3.5. Histological examination of myocardial injury

At the end of the experiments, the left ventricles of four rats from group 1 and five rats from group 2 through group 6 were used for histological examinations of myocardial tissue damage. The myocardium in the left ventricle of the rats in group 1 appeared normal (Fig. 5A). However, renal I/R resulted in interstitial edema, myocardial cell swelling, and the disruption of myocardial fibers. The myocardial injury scores of the rats in group 2 were significantly higher than those of the rats in group 1 (p < 0.05 vs group 1; Fig. 5B). However, the administration of magnolol at doses of 0.003 and 0.006 mg/kg significantly reduced the histological damage. The myocardial injury scores of the rats in group 5 and group 6 were significantly decreased (p < 0.05 vs group 2). Magnolol at the dose of 0.001 mg/kg and propylene glycol did not significantly change the myocardial injury induced by renal I/R (p = 0.222 and p = 0.690).

F5
Fig. 5:
Histological examination of myocardial injury. A, Representative photomicrographs of hematoxylin and eosin staining of myocardial sections (×200 magnification). The myocardium in the left ventricles of the rats in group 1 appeared normal. Renal I/R resulted in interstitial edema, myocardial cell swelling, and disruption of myocardial fibers in group 2. Administration of magnolol at doses of 0.003 and 0.006 mg/kg ameliorated the histological changes in the myocardium induced by renal I/R (groups 5 and 6). B, Histological injury scoring of the myocardium. $p < 0.05 vs group 1; ◆p < 0.05 vs group 2. The left ventricles of four rats from group 1 and 5 rats each from group 2 through group 6 were used for histological examination of myocardial injury at the end of the experiments.

3.6. TUNEL staining analysis of the myocardium

At the end of the experiments, the left ventricles of four rats from group 1 and five rats from group 2 through group 6 were used for TUNEL staining. Few positive TUNEL cells were identified in the myocardium of the rats in group 1 (Fig. 6A). In contrast, renal I/R induced numerous positive TUNEL cells in the myocardium of the rats in group 2. Positive TUNEL cells, expressed as a percentage of total cells, were significantly higher in the myocardium of the rats in group 2 (22.2 ± 4.3% vs 0.7 ± 0.2% in group 1; p < 0.001; Fig. 6B). However, magnolol at doses of 0.003 and 0.006 mg/kg significantly inhibited this increase in positive TUNEL cells induced by renal I/R (11.4 ± 2.6% and 8.2 ± 3.0%; p < 0.001 vs group 2). Magnolol at the dose of 0.001 mg and propylene glycol did not, in contrast, significantly change the increase in positive TUNEL cells (16.4 ± 2.4% and 20.3 ± 3.2%, p = 0.082 and p > 0.99, respectively).

F6
Fig. 6:
Analysis of apoptosis in the myocardium. A, Representative photomicrographs of the terminal deoxynucleotidyl transferase-mediated dUTP nick-end labeling (TUNEL) staining of the myocardium (×400 magnification). Dark brown staining (red arrows) indicates TUNEL-positive nuclei. B, The percentage of TUNEL-positive nuclei. C, Assay of activated caspase-3 in the myocardium. A representative Western blot of activated caspase-3 is shown (top). The density of activated caspase-3 was analyzed using arbitrary units (AU; bottom). *p < 0.001 vs group 1; $p < 0.05 vs group 1; #p < 0.001 vs group 2; §p < 0.001 vs group 3; ※p < 0.01 vs group 3; ★p < 0.001 vs group 4; and ◎p < 0.01 vs group 4. The left ventricles of four rats from group 1 and five rats each from group 2 through group 6 were used for TUNEL staining. The left ventricles of four rats from each group were used for the Western blot analysis of activated caspase-3.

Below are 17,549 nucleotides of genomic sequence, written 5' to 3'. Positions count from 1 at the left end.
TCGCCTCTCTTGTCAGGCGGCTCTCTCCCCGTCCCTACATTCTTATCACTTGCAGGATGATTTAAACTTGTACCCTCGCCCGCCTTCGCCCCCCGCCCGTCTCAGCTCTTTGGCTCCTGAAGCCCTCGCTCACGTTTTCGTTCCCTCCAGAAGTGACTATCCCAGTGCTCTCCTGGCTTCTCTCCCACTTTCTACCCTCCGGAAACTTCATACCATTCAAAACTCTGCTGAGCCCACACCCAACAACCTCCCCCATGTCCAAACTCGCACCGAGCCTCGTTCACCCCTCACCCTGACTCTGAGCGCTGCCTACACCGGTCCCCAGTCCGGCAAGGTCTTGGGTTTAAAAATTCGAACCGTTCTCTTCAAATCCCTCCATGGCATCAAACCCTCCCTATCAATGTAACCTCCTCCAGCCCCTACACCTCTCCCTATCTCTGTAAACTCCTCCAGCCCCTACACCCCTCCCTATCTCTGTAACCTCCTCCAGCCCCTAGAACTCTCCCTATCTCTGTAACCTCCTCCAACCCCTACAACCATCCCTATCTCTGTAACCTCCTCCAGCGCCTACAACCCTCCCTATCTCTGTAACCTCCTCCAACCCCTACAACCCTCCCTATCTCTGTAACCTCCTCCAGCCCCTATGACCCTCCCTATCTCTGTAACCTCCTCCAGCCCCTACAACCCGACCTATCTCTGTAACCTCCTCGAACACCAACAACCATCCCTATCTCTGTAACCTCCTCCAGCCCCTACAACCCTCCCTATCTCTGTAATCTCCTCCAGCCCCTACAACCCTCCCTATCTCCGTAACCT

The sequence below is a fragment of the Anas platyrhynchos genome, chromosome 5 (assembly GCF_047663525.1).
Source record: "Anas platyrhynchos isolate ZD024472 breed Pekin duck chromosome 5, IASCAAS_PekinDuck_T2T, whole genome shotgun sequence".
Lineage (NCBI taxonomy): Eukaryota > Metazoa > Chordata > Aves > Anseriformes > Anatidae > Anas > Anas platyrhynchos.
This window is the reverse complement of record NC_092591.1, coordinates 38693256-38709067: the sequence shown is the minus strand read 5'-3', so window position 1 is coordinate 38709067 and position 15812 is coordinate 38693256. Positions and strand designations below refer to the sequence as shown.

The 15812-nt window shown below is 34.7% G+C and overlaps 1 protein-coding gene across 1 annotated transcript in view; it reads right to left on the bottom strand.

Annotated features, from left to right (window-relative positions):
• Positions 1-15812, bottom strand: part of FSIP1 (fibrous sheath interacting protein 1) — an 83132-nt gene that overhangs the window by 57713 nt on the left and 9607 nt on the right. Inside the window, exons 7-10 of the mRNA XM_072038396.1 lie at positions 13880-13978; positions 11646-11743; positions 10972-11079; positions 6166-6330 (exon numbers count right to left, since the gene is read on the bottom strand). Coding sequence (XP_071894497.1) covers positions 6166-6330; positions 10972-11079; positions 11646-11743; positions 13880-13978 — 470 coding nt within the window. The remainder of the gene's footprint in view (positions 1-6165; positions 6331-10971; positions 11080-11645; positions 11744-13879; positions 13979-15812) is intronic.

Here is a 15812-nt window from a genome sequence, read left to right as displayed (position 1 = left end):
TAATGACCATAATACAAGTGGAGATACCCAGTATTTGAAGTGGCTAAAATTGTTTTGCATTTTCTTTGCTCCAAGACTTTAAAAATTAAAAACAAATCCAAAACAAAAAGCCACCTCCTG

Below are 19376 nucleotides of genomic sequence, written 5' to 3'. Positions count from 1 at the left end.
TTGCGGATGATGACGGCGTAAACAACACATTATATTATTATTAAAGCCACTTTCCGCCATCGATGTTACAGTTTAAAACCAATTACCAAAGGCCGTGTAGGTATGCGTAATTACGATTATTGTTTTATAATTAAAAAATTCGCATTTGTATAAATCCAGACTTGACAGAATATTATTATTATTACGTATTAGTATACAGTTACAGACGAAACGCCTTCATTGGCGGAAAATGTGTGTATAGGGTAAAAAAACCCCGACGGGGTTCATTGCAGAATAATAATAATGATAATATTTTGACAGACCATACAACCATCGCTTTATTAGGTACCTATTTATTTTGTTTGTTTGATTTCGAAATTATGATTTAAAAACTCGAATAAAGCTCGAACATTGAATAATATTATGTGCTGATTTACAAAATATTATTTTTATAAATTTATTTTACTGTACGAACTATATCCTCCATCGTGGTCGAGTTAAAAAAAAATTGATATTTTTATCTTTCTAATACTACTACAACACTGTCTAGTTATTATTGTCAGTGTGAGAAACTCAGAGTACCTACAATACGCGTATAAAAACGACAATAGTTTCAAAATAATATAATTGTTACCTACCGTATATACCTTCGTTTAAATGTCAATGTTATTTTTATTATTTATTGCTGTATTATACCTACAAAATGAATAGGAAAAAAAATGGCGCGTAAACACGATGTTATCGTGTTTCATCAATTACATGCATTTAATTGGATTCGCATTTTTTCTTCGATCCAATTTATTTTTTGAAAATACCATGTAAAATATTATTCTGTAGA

3.7. Western blot analysis of activated caspase-3 in the myocardium

At the end of the experiments, the left ventricles of four rats from each group were used for Western blot analysis of the activated caspase-3 level. Western blot analysis demonstrated that renal I/R significantly increased the activated caspase-3 in the myocardium of the rats in group 2 (lane 2, p < 0.001 vs group 1; Fig. 6C). However, magnolol at doses of 0.003 and 0.006 mg/kg significantly prevented this increase in activated caspase-3 in the myocardium induced by renal I/R (lanes 5 and 6, p < 0.001 vs group 2). In contrast, magnolol at the dose of 0.001 mg/kg and propylene glycol did not significantly affect the increase in activated caspase-3 in the myocardium (lanes 4 and 3, p > 0.99).

3.8. Determination of serum levels of TNF-α, IL-1β, IL-6, and IL-10

At the end of the experiments, blood was collected from six rats in each group to determine the serum levels of TNF-α, IL-1β, IL-6, and IL-10. Renal I/R significantly increased the serum levels of the proinflammatory cytokines, including TNF-α (26 ± 6 vs 2 ± 1 pg/mL in group 1; p < 0.001; Fig. 7A), IL-1β (237 ± 10 vs 21 ± 4 pg/mL; p < 0.001; Fig. 7B), and IL-6 (254 ± 35 vs 44 ± 7 pg/mL; p < 0.001; Fig. 7C). However, magnolol at doses of 0.003 and 0.006 mg/kg significantly reduced these increases in the serum levels of TNF-α (6 ± 2 and 4 ± 1 pg/mL; p < 0.001 vs group 2), IL-1β (115 ± 10 and 102 ± 7 pg/mL; p < 0.001), and IL-6 (186 ± 42 and 165 ± 18 pg/mL; p < 0.05 and p < 0.01). Magnolol at a dose of 0.001 mg/kg also significantly limited the increases in the serum levels of TNF-α (14 ± 5 pg/mL; p < 0.001) and IL-1β (210 ± 11 pg/mL; p < 0.001). However, magnolol at a dose of 0.001 mg/kg did not significantly change the increase in the serum level of IL-6 (236 ± 40 pg/mL; p > 0.99). Furthermore, propylene glycol did not significantly affect the increases in the serum levels of TNF-α (23 ± 3 pg/mL; p > 0.99), IL-1β (233 ± 13 pg/mL; p > 0.99), and IL-6 (245 ± 47 pg/mL; p > 0.99).